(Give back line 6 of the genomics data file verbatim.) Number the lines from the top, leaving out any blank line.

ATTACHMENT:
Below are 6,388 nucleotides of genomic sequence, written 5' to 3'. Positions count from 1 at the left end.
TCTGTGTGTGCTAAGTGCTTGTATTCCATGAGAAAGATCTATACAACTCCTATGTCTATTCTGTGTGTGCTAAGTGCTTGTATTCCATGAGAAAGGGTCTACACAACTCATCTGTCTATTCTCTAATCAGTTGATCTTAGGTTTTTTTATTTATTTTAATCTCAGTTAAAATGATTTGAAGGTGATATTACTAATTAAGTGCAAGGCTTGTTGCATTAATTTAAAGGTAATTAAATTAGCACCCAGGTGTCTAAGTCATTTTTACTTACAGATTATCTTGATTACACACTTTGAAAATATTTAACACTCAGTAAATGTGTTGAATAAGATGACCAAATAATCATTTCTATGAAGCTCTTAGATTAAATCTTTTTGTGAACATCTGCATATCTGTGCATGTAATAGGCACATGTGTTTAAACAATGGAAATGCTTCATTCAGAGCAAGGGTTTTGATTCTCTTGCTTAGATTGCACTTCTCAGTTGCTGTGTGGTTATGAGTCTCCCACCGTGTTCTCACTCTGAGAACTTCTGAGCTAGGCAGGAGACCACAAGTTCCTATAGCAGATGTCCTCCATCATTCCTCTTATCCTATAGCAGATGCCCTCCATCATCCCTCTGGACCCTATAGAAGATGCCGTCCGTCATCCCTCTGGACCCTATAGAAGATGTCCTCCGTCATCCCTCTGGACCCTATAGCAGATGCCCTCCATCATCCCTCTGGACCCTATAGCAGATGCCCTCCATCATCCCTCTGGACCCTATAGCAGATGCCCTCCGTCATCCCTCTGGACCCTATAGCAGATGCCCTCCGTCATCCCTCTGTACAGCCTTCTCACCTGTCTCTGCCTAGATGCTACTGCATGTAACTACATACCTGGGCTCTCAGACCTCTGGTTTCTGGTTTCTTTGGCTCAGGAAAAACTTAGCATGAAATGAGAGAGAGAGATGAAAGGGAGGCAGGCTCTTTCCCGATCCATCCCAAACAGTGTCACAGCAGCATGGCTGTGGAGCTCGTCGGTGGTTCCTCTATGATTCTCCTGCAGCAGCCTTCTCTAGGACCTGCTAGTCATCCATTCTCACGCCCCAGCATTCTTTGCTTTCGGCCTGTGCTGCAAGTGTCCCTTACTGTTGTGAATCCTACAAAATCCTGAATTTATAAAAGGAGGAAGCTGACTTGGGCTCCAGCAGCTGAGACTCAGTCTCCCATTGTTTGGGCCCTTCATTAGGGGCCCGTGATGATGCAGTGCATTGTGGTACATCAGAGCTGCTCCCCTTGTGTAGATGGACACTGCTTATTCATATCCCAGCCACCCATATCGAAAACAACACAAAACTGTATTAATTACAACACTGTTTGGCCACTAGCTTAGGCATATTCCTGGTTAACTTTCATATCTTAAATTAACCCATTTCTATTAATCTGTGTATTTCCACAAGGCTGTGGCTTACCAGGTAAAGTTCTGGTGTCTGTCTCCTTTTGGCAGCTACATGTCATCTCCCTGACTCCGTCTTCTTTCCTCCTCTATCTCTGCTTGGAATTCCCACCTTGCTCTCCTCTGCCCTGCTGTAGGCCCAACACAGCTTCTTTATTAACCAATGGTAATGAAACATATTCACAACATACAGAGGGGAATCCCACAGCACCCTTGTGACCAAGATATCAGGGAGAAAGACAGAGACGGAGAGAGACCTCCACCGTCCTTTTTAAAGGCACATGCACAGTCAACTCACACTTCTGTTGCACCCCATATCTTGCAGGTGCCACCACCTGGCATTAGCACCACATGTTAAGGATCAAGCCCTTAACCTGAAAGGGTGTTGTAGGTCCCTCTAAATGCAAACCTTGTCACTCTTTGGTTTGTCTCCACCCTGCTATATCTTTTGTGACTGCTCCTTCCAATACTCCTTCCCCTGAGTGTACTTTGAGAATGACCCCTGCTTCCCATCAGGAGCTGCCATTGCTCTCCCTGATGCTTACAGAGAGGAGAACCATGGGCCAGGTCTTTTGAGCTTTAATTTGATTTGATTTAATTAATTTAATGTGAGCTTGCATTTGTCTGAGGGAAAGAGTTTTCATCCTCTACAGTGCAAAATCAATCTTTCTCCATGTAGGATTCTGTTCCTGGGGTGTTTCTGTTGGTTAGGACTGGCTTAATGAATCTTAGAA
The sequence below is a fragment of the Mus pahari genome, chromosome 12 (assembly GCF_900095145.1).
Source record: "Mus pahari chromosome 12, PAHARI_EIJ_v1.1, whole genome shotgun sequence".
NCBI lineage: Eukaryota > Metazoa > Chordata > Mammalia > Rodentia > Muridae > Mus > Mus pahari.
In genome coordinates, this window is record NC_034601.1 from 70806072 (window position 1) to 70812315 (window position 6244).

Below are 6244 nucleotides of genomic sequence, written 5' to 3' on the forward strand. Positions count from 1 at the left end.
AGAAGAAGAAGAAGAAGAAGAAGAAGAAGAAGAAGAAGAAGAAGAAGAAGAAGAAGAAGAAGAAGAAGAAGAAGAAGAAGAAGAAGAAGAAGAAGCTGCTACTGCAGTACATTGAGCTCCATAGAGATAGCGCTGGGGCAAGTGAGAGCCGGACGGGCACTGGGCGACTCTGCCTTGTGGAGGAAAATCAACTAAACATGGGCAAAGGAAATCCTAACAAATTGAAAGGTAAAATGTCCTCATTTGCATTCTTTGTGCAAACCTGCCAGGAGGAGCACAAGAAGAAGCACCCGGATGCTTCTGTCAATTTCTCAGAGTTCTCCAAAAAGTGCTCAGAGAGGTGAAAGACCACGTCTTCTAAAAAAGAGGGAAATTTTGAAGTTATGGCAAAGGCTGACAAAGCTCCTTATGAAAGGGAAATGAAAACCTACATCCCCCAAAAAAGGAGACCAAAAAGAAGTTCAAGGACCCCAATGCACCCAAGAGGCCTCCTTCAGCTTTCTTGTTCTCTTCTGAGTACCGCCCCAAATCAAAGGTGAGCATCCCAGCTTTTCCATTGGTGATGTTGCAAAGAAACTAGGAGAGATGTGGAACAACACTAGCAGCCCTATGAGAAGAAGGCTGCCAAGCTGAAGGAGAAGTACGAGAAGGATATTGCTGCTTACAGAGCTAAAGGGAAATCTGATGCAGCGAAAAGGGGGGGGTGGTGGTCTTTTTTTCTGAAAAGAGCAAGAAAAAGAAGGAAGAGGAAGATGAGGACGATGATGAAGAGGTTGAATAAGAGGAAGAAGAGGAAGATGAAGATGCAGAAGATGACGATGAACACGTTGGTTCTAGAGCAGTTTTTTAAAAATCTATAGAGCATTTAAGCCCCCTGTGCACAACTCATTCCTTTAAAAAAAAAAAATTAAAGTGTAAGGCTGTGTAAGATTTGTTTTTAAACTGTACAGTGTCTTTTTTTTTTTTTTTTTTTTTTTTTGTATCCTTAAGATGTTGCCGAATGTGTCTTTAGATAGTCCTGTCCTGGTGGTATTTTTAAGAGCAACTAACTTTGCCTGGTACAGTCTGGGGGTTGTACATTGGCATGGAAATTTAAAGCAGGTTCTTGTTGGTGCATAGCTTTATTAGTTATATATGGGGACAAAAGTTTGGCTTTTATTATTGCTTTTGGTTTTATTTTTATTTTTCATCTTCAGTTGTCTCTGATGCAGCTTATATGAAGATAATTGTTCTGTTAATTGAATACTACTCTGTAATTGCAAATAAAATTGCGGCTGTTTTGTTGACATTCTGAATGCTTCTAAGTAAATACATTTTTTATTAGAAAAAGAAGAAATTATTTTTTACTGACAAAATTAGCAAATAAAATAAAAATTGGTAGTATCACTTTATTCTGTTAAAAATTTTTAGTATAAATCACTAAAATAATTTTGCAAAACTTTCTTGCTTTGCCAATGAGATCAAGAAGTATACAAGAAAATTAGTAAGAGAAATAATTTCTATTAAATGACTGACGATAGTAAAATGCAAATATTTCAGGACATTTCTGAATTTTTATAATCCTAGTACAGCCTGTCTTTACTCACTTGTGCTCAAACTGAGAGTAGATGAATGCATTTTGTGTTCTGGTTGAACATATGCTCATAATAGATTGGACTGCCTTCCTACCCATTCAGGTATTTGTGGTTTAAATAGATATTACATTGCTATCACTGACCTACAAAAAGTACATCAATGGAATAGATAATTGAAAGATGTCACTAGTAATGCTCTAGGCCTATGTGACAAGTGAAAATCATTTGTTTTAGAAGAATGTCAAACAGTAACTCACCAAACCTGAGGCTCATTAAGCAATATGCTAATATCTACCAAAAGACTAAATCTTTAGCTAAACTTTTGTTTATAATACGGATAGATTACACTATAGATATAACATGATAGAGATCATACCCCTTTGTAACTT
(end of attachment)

In genome coordinates, this window is record NC_034601.1 from 70806072 (window position 1) to 70812315 (window position 6244).